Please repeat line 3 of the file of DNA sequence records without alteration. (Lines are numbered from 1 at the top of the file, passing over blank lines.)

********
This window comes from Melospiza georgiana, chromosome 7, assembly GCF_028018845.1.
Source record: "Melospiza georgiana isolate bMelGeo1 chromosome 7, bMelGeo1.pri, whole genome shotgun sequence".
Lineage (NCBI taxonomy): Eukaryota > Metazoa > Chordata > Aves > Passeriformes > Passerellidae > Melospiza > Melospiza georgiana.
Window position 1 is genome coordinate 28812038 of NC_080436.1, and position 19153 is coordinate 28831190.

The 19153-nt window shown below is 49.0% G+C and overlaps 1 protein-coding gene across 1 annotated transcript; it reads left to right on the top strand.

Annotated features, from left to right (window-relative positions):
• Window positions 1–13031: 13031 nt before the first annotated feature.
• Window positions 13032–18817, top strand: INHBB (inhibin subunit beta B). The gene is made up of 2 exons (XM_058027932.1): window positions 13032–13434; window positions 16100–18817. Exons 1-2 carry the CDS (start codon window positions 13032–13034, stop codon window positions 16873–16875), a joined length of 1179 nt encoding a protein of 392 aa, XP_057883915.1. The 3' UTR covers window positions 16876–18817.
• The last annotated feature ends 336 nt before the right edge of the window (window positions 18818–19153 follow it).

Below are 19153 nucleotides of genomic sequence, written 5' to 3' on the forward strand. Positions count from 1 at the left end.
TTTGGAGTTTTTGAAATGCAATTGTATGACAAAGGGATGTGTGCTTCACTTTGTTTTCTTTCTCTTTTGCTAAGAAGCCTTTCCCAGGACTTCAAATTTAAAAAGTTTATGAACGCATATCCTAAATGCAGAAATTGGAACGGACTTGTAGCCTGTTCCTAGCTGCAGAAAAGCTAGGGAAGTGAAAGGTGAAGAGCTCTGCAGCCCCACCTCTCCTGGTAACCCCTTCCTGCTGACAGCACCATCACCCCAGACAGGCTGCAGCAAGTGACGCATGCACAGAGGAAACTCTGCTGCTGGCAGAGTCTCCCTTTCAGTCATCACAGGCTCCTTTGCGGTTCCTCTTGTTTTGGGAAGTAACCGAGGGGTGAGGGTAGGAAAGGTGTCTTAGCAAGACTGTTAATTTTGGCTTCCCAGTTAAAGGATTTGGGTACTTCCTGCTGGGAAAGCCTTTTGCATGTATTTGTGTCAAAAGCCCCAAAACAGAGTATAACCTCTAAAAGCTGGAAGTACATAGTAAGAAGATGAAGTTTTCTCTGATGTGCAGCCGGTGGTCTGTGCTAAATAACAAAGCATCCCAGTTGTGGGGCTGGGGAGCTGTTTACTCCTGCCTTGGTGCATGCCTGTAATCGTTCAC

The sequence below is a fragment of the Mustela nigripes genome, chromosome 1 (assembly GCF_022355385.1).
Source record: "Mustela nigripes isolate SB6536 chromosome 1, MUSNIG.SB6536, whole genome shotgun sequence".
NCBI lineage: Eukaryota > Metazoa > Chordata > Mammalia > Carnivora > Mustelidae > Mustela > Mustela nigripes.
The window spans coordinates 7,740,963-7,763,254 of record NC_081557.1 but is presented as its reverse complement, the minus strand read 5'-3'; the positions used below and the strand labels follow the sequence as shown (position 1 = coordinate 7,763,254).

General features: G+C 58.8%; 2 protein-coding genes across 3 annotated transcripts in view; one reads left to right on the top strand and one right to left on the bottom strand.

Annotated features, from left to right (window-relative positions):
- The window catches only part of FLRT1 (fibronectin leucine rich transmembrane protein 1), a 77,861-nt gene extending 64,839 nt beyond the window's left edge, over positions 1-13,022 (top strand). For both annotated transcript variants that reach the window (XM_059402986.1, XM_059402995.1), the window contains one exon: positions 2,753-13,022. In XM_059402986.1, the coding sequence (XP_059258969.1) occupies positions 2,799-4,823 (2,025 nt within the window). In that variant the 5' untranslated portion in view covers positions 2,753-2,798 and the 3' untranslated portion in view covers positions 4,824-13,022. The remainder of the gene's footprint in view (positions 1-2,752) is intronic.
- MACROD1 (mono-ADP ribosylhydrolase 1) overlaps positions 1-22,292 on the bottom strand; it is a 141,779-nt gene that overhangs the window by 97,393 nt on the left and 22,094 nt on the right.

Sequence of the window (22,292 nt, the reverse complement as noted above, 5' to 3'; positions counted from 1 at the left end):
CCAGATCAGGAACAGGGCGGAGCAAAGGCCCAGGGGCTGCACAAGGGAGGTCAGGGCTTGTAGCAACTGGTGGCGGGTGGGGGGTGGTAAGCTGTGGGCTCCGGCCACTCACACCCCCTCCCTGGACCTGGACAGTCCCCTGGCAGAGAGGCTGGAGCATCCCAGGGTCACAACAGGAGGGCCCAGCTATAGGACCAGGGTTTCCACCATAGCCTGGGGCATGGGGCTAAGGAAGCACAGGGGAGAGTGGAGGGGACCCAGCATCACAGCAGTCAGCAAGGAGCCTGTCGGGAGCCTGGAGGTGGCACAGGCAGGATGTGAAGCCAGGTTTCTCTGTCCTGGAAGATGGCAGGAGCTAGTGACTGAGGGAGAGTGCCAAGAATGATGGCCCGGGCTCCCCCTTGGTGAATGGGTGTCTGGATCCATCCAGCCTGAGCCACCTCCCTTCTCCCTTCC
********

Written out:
Lineage (NCBI taxonomy): Eukaryota > Metazoa > Chordata > Aves > Passeriformes > Passerellidae > Melospiza > Melospiza georgiana.